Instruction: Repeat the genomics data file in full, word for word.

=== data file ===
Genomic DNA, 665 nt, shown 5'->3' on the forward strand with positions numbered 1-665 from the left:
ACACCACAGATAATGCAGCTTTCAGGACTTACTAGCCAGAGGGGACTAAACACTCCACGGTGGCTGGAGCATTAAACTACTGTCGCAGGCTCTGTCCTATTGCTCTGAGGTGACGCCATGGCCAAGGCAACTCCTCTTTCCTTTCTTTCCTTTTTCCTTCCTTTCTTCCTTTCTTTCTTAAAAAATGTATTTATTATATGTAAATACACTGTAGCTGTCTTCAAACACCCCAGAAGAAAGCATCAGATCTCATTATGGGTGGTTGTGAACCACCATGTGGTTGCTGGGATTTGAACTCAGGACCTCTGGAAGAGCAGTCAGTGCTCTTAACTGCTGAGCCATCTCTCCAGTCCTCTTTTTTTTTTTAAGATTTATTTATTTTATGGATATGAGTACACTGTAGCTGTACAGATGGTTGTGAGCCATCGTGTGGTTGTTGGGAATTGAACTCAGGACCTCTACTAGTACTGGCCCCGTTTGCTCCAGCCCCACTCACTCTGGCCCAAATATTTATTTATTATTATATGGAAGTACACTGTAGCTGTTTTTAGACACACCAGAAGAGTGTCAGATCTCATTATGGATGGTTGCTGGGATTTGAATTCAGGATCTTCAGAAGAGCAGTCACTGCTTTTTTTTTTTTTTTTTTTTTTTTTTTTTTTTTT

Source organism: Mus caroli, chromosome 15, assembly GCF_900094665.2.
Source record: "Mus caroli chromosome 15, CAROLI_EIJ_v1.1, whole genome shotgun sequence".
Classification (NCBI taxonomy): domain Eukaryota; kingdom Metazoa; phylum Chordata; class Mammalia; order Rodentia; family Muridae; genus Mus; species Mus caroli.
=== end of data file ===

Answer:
Genomic DNA, 665 nt, shown 5'->3' on the forward strand with positions numbered 1-665 from the left:
ACACCACAGATAATGCAGCTTTCAGGACTTACTAGCCAGAGGGGACTAAACACTCCACGGTGGCTGGAGCATTAAACTACTGTCGCAGGCTCTGTCCTATTGCTCTGAGGTGACGCCATGGCCAAGGCAACTCCTCTTTCCTTTCTTTCCTTTTTCCTTCCTTTCTTCCTTTCTTTCTTAAAAAATGTATTTATTATATGTAAATACACTGTAGCTGTCTTCAAACACCCCAGAAGAAAGCATCAGATCTCATTATGGGTGGTTGTGAACCACCATGTGGTTGCTGGGATTTGAACTCAGGACCTCTGGAAGAGCAGTCAGTGCTCTTAACTGCTGAGCCATCTCTCCAGTCCTCTTTTTTTTTTTAAGATTTATTTATTTTATGGATATGAGTACACTGTAGCTGTACAGATGGTTGTGAGCCATCGTGTGGTTGTTGGGAATTGAACTCAGGACCTCTACTAGTACTGGCCCCGTTTGCTCCAGCCCCACTCACTCTGGCCCAAATATTTATTTATTATTATATGGAAGTACACTGTAGCTGTTTTTAGACACACCAGAAGAGTGTCAGATCTCATTATGGATGGTTGCTGGGATTTGAATTCAGGATCTTCAGAAGAGCAGTCACTGCTTTTTTTTTTTTTTTTTTTTTTTTTTTTTTTTTT

Source organism: Mus caroli, chromosome 15, assembly GCF_900094665.2.
Source record: "Mus caroli chromosome 15, CAROLI_EIJ_v1.1, whole genome shotgun sequence".
Classification (NCBI taxonomy): domain Eukaryota; kingdom Metazoa; phylum Chordata; class Mammalia; order Rodentia; family Muridae; genus Mus; species Mus caroli.